Spaz Image


By Bobby LePire | March 14, 2022

SXSW FILM FESTIVAL 2022 REVIEW! Scott Leberecht’s documentary Spaz is about Steve ‘Spaz’ Williams, an unheralded special effects wunderkind. However, he’s also a headstrong, outspoken alcoholic who unceremoniously burns the bridges others have offered him. Throughout the movie, the director wisely lets Spaz speak for himself, so audiences understand his thought process while never totally defending him.

After graduating college, Spaz went to work at the software company Alias. Through his contacts there, the computer animator got a job at Industrial Light & Magic. During his time there, Spaz worked on such classics as The Abyss and Terminator 2: Judgment Day. Immediately after the much-praised James Cameron sequel, Spaz and his team were offered the opportunity to work on Jurassic Park. Infamously, while working on the production, Spaz was told that computer-generated imagery would only be used for the really wide shots, when the various dinosaurs would be comparatively small. But, being the go-getter and future-thinking guy he is, Spaz created a wire-frame of a tyrannosaurus rex, and the rest is cinematic history… for the people at the top of the food chain, that is.

See, once the accolades and love for Jurassic Park and its effects started pouring in, Spaz and others lower on the rung weren’t thanked, mentioned, or really acknowledged. These left a bad taste in Spaz’s mouth and set him down a bitter path. After Spawn and the disastrous reception of his only directorial effort, Disney’s The Wild, the artist began to focus on commercials. This dovetails with the collapse of the man’s personal life and a further slide to the bottom of bottles and wall-to-wall empty cans.

“…Spaz and others lower on the rung weren’t thanked, mentioned, or really acknowledged.”

What makes Spaz so fascinating is how candid the main subject is about his faults. Steve ‘Spaz’ Williams does not blame anyone for his slow descent downward except himself. Interviews with friends, colleagues, ex-wives and his daughter provide plenty of context about his artistry, personality, emotional state, and battles. Robert Patrick is on hand and proves to be a wealth of interesting information about the titular subject’s work ethic and advanced ideas on how to create the effects; they clicked right away. Jamie Hyneman is friends with Spaz and does an excellent job helping everyone watching understand his current mood.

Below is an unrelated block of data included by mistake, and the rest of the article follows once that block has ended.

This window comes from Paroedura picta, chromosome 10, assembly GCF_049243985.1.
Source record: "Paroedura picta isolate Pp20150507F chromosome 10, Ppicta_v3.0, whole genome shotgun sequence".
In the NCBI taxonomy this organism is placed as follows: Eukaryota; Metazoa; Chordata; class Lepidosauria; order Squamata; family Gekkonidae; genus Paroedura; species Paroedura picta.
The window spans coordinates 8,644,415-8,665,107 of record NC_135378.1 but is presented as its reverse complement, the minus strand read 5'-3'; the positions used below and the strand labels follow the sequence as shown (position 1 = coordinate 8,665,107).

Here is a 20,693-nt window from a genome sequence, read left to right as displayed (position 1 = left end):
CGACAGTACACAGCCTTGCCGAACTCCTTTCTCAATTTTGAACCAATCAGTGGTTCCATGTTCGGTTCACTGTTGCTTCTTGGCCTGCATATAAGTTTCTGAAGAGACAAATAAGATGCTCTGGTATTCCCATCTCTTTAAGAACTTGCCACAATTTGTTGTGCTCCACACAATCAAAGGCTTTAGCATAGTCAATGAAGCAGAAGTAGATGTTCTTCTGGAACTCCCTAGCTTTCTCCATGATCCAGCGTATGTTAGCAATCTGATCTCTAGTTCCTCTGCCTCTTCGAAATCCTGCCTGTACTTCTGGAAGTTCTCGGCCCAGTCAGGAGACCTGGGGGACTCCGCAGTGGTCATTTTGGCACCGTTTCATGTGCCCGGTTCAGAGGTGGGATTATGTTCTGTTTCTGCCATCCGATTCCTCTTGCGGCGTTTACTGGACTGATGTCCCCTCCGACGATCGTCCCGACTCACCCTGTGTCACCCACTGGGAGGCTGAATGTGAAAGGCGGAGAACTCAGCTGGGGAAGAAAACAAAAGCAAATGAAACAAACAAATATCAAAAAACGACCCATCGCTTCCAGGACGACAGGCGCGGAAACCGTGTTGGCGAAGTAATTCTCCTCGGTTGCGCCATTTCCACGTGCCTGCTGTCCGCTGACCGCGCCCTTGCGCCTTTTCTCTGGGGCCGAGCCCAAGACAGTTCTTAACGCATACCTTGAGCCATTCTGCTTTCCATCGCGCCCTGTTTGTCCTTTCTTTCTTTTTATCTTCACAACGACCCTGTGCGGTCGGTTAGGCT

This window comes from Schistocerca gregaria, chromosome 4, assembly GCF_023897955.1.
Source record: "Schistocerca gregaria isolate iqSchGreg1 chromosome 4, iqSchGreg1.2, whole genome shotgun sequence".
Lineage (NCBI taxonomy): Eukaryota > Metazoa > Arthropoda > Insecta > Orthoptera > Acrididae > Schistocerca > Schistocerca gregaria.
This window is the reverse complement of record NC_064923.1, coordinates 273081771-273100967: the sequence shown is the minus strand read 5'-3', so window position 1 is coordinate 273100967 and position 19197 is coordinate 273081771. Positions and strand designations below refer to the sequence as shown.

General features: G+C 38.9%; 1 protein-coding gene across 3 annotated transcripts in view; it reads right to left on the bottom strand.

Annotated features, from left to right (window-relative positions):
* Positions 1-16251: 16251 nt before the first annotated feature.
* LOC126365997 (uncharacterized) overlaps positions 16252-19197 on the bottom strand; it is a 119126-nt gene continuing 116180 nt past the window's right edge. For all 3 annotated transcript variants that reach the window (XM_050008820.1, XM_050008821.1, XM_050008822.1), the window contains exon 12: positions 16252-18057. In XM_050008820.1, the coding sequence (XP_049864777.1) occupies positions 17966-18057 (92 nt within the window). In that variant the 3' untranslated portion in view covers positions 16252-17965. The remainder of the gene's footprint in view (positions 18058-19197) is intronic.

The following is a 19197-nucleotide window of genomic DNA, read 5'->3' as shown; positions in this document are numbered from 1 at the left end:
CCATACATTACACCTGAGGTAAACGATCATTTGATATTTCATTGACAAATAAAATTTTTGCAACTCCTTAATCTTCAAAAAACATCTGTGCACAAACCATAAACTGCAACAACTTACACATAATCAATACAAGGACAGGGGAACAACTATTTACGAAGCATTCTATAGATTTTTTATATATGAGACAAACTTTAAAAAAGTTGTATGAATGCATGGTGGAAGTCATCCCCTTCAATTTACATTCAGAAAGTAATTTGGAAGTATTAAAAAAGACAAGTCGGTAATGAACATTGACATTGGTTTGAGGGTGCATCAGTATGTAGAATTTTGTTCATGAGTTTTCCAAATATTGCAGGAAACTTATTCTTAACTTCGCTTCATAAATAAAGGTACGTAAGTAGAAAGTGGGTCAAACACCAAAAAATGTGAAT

The film doesn’t do much to change the traditional talking head intercut with archival footage format associated with documentaries. However, Leberecht edits the entire thing flawlessly. As such, audiences feel deep empathy for the slighted, intelligent young man as soo many others claim his idea. It also means when the more weighty moments hit, their full impact is felt. Spaz’s daughter extensively doles out personal, emotional anecdotes that reflect the struggle of viewers trying to root for and empathize with a man who is clearly his own worst enemy.

Spaz does not break any ground in terms of style and technique. However, the main subject is fascinating all on his own, and his story is equally as compelling. The good, the bad, and the ugly are presented here for everyone to consider and draw their own conclusions about Spaz’s work and temperament.

Spaz screened at the 2022 SXSW Film Festival.

Spaz (2022)

Directed: Scott Leberecht


Starring: Steve 'Spaz' Williams, Robert Patrick, Jamie Hyneman, etc.

Movie score: 8.5/10

Spaz Image

"…Leberecht edits the entire thing flawlessly."

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